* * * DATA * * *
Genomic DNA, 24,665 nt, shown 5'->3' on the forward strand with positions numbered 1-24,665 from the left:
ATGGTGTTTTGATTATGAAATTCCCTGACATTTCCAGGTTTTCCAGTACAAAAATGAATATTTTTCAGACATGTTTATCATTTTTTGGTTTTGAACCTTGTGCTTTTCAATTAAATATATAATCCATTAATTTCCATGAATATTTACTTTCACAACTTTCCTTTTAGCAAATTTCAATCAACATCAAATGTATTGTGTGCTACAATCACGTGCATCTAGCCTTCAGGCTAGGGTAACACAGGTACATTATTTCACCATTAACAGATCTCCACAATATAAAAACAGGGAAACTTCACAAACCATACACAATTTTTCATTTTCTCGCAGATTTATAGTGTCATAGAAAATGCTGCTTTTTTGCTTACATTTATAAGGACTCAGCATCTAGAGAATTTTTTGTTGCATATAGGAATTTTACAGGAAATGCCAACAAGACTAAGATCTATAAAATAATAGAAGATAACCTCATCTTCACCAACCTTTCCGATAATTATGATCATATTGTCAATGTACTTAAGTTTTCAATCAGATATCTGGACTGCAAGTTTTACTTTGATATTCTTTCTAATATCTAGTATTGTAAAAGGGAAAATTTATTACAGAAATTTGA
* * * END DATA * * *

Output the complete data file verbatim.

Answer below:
Genomic DNA, 24,665 nt, shown 5'->3' on the forward strand with positions numbered 1-24,665 from the left:
ATGGTGTTTTGATTATGAAATTCCCTGACATTTCCAGGTTTTCCAGTACAAAAATGAATATTTTTCAGACATGTTTATCATTTTTTGGTTTTGAACCTTGTGCTTTTCAATTAAATATATAATCCATTAATTTCCATGAATATTTACTTTCACAACTTTCCTTTTAGCAAATTTCAATCAACATCAAATGTATTGTGTGCTACAATCACGTGCATCTAGCCTTCAGGCTAGGGTAACACAGGTACATTATTTCACCATTAACAGATCTCCACAATATAAAAACAGGGAAACTTCACAAACCATACACAATTTTTCATTTTCTCGCAGATTTATAGTGTCATAGAAAATGCTGCTTTTTTGCTTACATTTATAAGGACTCAGCATCTAGAGAATTTTTTGTTGCATATAGGAATTTTACAGGAAATGCCAACAAGACTAAGATCTATAAAATAATAGAAGATAACCTCATCTTCACCAACCTTTCCGATAATTATGATCATATTGTCAATGTACTTAAGTTTTCAATCAGATATCTGGACTGCAAGTTTTACTTTGATATTCTTTCTAATATCTAGTATTGTAAAAGGGAAAATTTATTACAGAAATTTGA